Democratic Republic of Congo: Transitional Process and U.N. Mission

The Democratic Republic of Congo (DRC) is expected to hold local and national elections in mid-2005, as called for in the 2002 South African-sponsored Pretoria Agreement. The Transitional Government faces daunting challenges. The eastern part of the country is marred by insecurity and instability due to factional fighting and the presence of the Interhamwe, the group responsible for the 1994 Rwandan genocide.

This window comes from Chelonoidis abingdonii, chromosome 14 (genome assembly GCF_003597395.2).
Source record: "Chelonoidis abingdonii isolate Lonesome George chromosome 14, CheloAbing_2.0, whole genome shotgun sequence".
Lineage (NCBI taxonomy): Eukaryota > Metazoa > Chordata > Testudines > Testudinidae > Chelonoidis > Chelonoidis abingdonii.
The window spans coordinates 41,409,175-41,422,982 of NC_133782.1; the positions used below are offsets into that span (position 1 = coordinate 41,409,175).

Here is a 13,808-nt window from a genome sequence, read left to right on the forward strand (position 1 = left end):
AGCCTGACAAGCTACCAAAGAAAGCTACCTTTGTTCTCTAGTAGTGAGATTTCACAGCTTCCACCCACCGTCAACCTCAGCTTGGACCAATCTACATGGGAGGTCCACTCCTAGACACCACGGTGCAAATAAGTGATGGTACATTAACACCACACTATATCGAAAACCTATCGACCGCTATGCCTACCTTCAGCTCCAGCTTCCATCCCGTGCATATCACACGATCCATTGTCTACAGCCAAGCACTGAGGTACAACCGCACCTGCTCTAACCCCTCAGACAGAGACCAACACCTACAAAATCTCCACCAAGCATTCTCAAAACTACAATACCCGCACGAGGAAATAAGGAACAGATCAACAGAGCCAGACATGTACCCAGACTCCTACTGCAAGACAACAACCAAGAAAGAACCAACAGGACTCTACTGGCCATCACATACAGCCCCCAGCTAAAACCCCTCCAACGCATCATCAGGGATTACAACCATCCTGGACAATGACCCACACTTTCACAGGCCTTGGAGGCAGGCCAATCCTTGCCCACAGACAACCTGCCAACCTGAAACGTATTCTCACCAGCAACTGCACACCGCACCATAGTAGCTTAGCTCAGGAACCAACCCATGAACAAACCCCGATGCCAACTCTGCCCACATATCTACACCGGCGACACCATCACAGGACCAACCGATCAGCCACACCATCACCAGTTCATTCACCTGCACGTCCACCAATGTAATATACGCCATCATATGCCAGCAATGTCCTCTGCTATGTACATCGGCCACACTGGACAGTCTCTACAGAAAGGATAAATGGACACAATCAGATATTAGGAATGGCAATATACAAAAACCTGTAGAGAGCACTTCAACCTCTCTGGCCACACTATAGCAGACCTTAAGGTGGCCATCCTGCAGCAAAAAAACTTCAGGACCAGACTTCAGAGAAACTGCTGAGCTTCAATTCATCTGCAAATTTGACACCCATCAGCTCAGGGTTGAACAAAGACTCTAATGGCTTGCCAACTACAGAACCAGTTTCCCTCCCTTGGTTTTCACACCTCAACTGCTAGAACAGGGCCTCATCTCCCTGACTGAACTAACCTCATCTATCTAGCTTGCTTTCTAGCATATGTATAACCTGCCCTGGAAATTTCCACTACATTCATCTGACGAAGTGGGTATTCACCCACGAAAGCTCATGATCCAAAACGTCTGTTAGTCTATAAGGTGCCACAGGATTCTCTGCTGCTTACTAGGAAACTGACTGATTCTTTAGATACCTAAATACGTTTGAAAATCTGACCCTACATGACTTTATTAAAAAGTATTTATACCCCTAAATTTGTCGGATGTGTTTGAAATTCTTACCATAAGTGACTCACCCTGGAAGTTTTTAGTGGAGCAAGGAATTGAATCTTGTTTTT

Order Code RS22089 March 22, 2005 CRS Report for Congress Received through the CRS Web Democratic Republic of Congo: Transitional Process and U.N. Mission Theodros Dagne Specialist in African Affairs Foreign Affairs, Defense, and Trade Division Summary The Democratic Republic of Congo (DRC) is expected to hold local and national elections in mid-2005, as called for in the 2002 South African-sponsored Pretoria Agreement. The Transitional Government faces daunting challenges. The eastern part of the country is marred by insecurity and instability due to factional fighting and the presence of the Interhamwe, the group responsible for the 1994 Rwandan genocide. For background information on the DRC and the Great Lakes region, see CRS Report RL32128, Africa’s Great Lakes Region: Current Conditions in Burundi, the Democratic Republic of Congo, Rwanda, and Uganda. This report will be updated as events warrant. Recent Developments: Status of the Transition Process The transitional process in the Democratic Republic of Congo (DRC) has reached a critical stage with elections scheduled for mid-2005. The Transitional Government has taken a number of important steps, as called for in the Global and All-Inclusive Agreement1. In November 2004, the Transitional Government promulgated laws on Nationality and Defense Forces reform programs, although final action on the constitution remains in limbo due to disagreement among the signatories of the 2002 Pretoria Agreement. Meanwhile, the Independent Electoral Commission (IEC) has taken a number of steps to prepare the country for the elections, although the Commission is behind schedule on voter registration and establishing mechanisms for election monitoring. The Commission has prepared, with the support of the United Nations Mission in DRC (MONUC), a budget for expenses related for the elections. However, 1 The All-Inclusive Agreement calls for a two-year transition period headed by President Kabila and four Vice Presidents. Congressional Research Service ˜ The Library of Congress CRS-2 of the $285 million budgeted for the elections, an estimated $167 million has been pledged, but only $8 million has been disbursed as of December 2004.2 The transitional process faces serious challenges, and senior DRC government officials are suggesting a delay in the elections. In February 2005, Vice President Azarias Ruberwa stated that the government may postpone the elections because of delays in adopting essential legislation and massive logistics difficulties. The Electoral Commission has opened liaison offices in 8 out of the 11 provinces as of late December 2004, and plans to set up 9,000 voter registration centers in the provinces. Meanwhile, insecurity and factional fighting in the east of the country continue to hinder the work of the Commission. Moreover, serious political problems within the Transitional Government itself are frustrating progress, according to observers. President Joseph Kabila appears to exert influence within the Transitional Government, but his political control and influence outside the capital, Kinshasa, is very limited. Members of the Transitional Government are also concerned about the growing popularity and influence of opposition leader Etienne Tshisekedi. In the absence of a strong coalition against Tshisekedi, key players in the Transitional Government have become increasingly concerned about the prospect of an opposition upset. Regional Issues Insecurity in parts of the DRC, especially in the east of the country, continue to pose a serious threat to political stability in the Great Lakes region. The 2002 Pretoria Agreement between Rwanda and DRC led to significant improvements in border security in the region. The agreement called for a cessation of hostilities, an inter-Congolese dialogue, withdrawal of foreign forces, and disarmament of the “negative forces”, armed groups responsible for the 1994 Rwandan genocide. The parties have implemented all of these agreements except for the demobilization of the negative forces in DRC — a major source of tension between Rwanda and DRC. Repeated efforts to deal with this problem have not succeeded because the Transitional Government has not been forceful in its efforts to disarm the negative forces, and the United Nations Security Council has not given United Nations Organization Mission in DRC (MONUC) the mandate to use force to disarm these forces. Indeed, the Security Council has given MONUC a Chapter VII mandate for its other activities, except for the disarmament of the negative forces in DRC.3 On September 22, 2004, the governments of DRC and Rwanda signed the terms of reference for a Joint Verification Mechanism (JVM), an agreement designed to address cross-border issues, specifically to deal with the threats of the Interhamwe and ex-FAR — groups responsible for the 1994 genocide in Rwanda. The Mechanism consists of a Joint Verification Team of experts from the parties, representatives from MONUC and the African Union. In October 2004, the group had its first meeting, and in late November the parties adopted operational procedures for the Joint Verification Teams. In addition, the United States has been facilitating Tripartite talks among the three key regional players: DRC, Rwanda, and Uganda. The parties held several meetings in the region and 2 Sixteenth Report of the Secretary General on the United Nations Organization Mission in the Democratic Republic of Congo, Dec. 31, 2004. 3 For more on MONUC’s mandate see [http://www.monuc.org]. CRS-3 in Washington. The most recent meeting took place in Washington in February 2005. The parties agreed that the most serious threat to regional stability is the presence of the negative forces in DRC.4 In order to deal with this threat, the parties established a Tripartite Joint Commission and agreed to disarm, demobilize, and repatriate foreign armed groups within 12 months. In November, a Conference on Peace, Security, Democracy, and Development took place in Tanzania, which was attended by 11 heads of state. The parties agreed to pursue the above mentioned goals and decided to hold a second round of talks in 2005. Insecurity in the region remains a serious concern, despite improved cooperation between Rwanda and the DRC. In November 2004, the government of Rwanda threatened to send troops into DRC after several attacks inside Rwanda by ex-FAR and Interhamwe elements. The government of President Kabila filed complaints with the Joint Verification Commission accusing Rwanda of sending thousands of troops into DRC. The Joint Verification Team investigated DRC’s claim and concluded that there were no Rwandan troops inside DRC territory. In December 2004, the government of Rwanda withdrew its threat to send troops into DRC, and called on the international community to help disarm the ex-FAR and Interhamwe. Meanwhile, the security situation in the Ituri region and the Kivus continue to deteriorate. Over the past year, hundreds of civilians have been killed as a result of factional fighting between Mai Mai forces and the Rally for Democracy of Congo (RCD)-Goma. Fighting between ex-FAR /Interhamwe elements and RCD-Goma continues to destabilize the Kivus, and has led to massive human rights abuses against civilians. MONUC: Status of Forces and Human Rights Abuses MONUC’s record has been marred by persistent allegations that it has not been able to halt gross human rights violations of civilians in the Ituri region and charges of incompetence since its deployment in 1999. The United Nations operation in the DRC is currently the largest U.N. mission in the world, with an estimated 14,000 personnel as of January 2005. Insecurity in the East of the country is MONUC’s principal challenge in DRC. In late February 2005, nine Bangladeshi peacekeepers were killed by militia members in the Ituri region. Secretary General Kofi Annan condemned the killings and called on the Transitional Government to “hold accountable those responsible for this reprehensible and criminal attack.” The United Nations has increased the number of troops recently to help bring stability and security, especially in the Kivus and Ituri region. The killing of the nine MONUC troops represents the largest loss of life for the United Nations mission in DRC since the deployment of forces in 1999. MONUC has also been the focus of allegations of sexual exploitation and abuse of women and children. In December 2004, in his report to the Security Council, Secretary General Annan stated that “between June and September 2004, an Office of Internal Oversight Services investigation into sexual misconduct in Bunia revealed that 8 of some 72 allegations could be corroborated.” The report reveals that the majority of these allegations involve “soliciting the services of prostitutes.” This kind of behavior by U.N. peacekeeping troops, the report contends, is a violation of the United Nations “Code of Conduct” for peacekeeping troops. In November 2004, a team from the United Nations 4 Author’s interview with senior U.S. officials and regional leaders, Feb. 2005. CRS-4 Department of Peacekeeping Operations was sent to investigate allegations of sexual exploitation by several United Nations civilian personnel in other parts of DRC. Another team led by the Assistant Secretary-General for General Assembly and Conference Management was sent to DRC to investigate allegations against MONUC personnel. On January 5, 2005, a report by the United Nations Office of Internal Oversight Services (OIOS), issued its findings about sexual exploitation and abuse by MONUC personnel in DRC. According to a summary of the report: Interviews with Congolese women and girls confirmed that sexual contact with peacekeepers occurred with regularity, usually in exchange for food or small sums of money. Many of these contacts, which were further confirmed by evidence from others adduced by the OIOS team, involved girls under the age of 18, with some as young as 13. Many of the 72 allegations originally reported to MONUC could not be substantiated or even fully investigated because of their non-specific nature. Nevertheless, OIOS was able to compile 20 case reports. One case that was substantiated involved an international civilian post. The remaining 19 cases involved peacekeepers from 3 contingents. Of those, six cases were fully substantiated. In another two cases, the identification of the perpetrators was not fully corroborated. In the remaining 11 cases, the victims and witnesses were unable to clearly identify the perpetrators.5 The OIOS has made a number of recommendations, which it claims have been accepted by the United Nations Department of Peacekeeping Operations. The recommendations include the following: Recommendation 1. When peacekeepers are implicated, the contributing country should be notified and appropriate measures should be taken by the contributing country. Recommendation 2. The Department of Peacekeeping Operations and MONUC should institute a strong preventive and early detection program to protect civilians against abuses. Recommendation 3. Senior MONUC officials must be vigilant, engaged, and demand accountability from their subordinates. Recommendation 4. Regularly brief United Nations personnel about their responsibilities and ensure that they are well aware of United Nations policies. Recommendation 5. United Nations officials and senior commanders should enforce strict discipline on United Nations personnel who violate U.N. policies. 5 The report, A/59/661, can be found at [http://daccessdds.un.org/doc/UNDOC/GEN/N05/200/55/ PDF/N0520055.pdf?OpenElement]. CRS-5 Background: The Crisis in DRC and MONUC The Democratic Republic of Congo, formerly Zaire, has been in political turmoil for years. In May 1997, the Alliance of the Democratic Forces for the Liberation of Congo-Zaire (AFDL), with the support of Rwanda and Uganda, marched into Kinshasa and ousted longtime dictator Mobutu Sese Seko. Within one year, tensions between President Laurent Kabila and his Rwandan and Ugandan allies began to mount. By August 1998, open conflict erupted between Kabila and Congolese forces supported by Rwanda. Angola, Namibia, and Zimbabwe joined the fighting in support of Kabila. In July 1999, at a summit in Lusaka, Zambia, the leaders of Uganda, Rwanda, Congo, Zimbabwe, Namibia, and Angola signed a peace agreement. The agreement called for a cease-fire within 24 hours of the signing of the agreement. Nonetheless, both sides to the conflict consistently violated the cease-fire agreement. The Lusaka Accords established a joint military commission (JMC) to investigate cease-fire violations and to disarm militia groups. The withdrawal of foreign forces from Congo was one of the key elements of the Lusaka Accords. The Accords also called for political dialogue among Congolese political and armed groups to settle their differences peacefully and to map out a new political chapter for Congo. The former president of Botswana, Sir Ketumile Masire, was appointed to facilitate the talks. The Accords called for the deployment of U.N. military observers, and in August 1999, the United Nations Security Council authorized the deployment of 90 United Nations military liaison personnel to the DRC. In November 1999, Security Council Resolution 1279 affirmed that the previously authorized United Nations personnel would constitute the United Nations Organization Mission in the DRC (MONUC). In July 2003, the Council authorized an increase of MONUC forces to 10,800 troops. MONUC is mandated through March 31, 2005 (U.N. Security Council Resolution 1565), to monitor the cease-fire agreement to verify disengagement of forces, to facilitate humanitarian assistance, and to oversee disarmament and demobilization of combatants. The operation is authorized under Chapter VII of the United Nations Chapter, which allows peacekeepers to use force, if necessary, to carry out their mandate. As of August 31, 2004, an estimated “10,715 uniformed personnel, including 10,022 troops, 554 military observers, 139 civilian police supported by 699 international civilian personnel and 1,114 local civilian staff” have been deployed to DRC. French-led multi-national peacekeeping troops, which arrived at the end of May 2003 to secure areas in the northeast of the country, withdrew in September 2003. This European force, dubbed “Artemis,” was incrementally replaced by a 3,800 multinational MONUC force from Asia and South Africa, mostly composed of Bangladeshi and Pakistani troops. On October 1, 2004, the United Nations Security Council increased the number of MONUC’s force by 5,900 personnel, including up to 341 civilian police personnel, although Secretary General Kofi Annan requested a much larger increase for DRC. In his August 16, 2004 report to the Security Council, Annan recommended that the Council “consider increasing the current military strength of MONUC of 10,800 in all ranks by an additional 13,100, thus bringing the Mission’s authorized strength to 23,900.” He argued that the transitional process in the Democratic Republic of Congo is “at a critical juncture” and stabilizing and carrying out the Mission’s mandate will require a robust UN presence in DRC. CRS-6 Challenges to the U.N. Mission The U.N. mission in Congo faces challenges as the transition period comes to an end. The Kinshasa government still does not have political and security control outside the capital, especially in the eastern part of the country. In early June 2004, rebel groups led by General Laurent Nkunda and Colonel Jules Mutebutsi attacked and captured the eastern town of Bukavu, killing many civilians and forcing MONUC forces to flee the town. General Nkunda argues that he attacked the town in order to protect civilians of Tutsi origin, who had been targeted by pro-government forces. The rebel forces were forced out of Bukavu, but the incident in Bukavu demonstrated the fragile nature of the transitional peace process. The DRC government accused the Government of Rwanda of backing the rebels. Rwanda denied that its forces were involved in eastern Congo. The Bukavu incident intensified tensions between Rwanda and Congo and it seemed the DRC might once again plunge into a major conflict. In late June, however, President Paul Kagame of Rwanda and President Joseph Kabila of Congo met in Nigeria under the auspices of President Obasanjo of Nigeria. The parties agreed to set up a Joint Verification Committee to ensure border security. In July 2004, a United Nations expert panel issued a report pursuant to Security Council Resolution 1493, which imposed an arms embargo on foreign and Congolese armed groups not party to the peace agreement. The report alleged that the governments of Rwanda, DRC, and Uganda provided support to rebel groups inside Congo.6 In May and July 2004, the Bush Administration hosted talks in Washington between Rwanda, Uganda, and DRC in an effort to ease tensions in the region. Again in September, the United States hosted talks in New York and the parties are scheduled to meet in Kigali, Rwanda in late October. While these efforts have eased tensions among these regional actors, the internal political situation in Congo has deteriorated over the past several months. According to the Third Special Report of the Secretary General, “the atmosphere of mistrust among the parties has grown and the lack of political will of some influential players to implement the transitional agenda remains a serious hindrance to progress.” Organizing and conducting free and fair national elections in the absence of security in parts of DRC and lack of basic infrastructure could be a major challenge to the fragile Transitional Government. Moreover, lack of progress on the military integration of the various groups in the Transitional Government has raised serious concerns about lasting peace in Congo. Since the deployment of regional military commanders in late 2003, little progress has been made in force integration and other areas. Another complicating factor for MONUC is how to deal with the Interhamwe militia and former Rwandan forces active in eastern Congo. MONUC does not have the mandate to disarm these militia groups, a major source of instability in the Congo. The government of President Kabila has been unable or unwilling to disarm the Interhamwe, and negotiations with neighboring countries to create a mechanism to deal with this problem have been stalled. 6 All Africa. “Mozambique, South Africa Set Conditions for Full Deployment of Peacekeepers.” Sept. 12, 2003.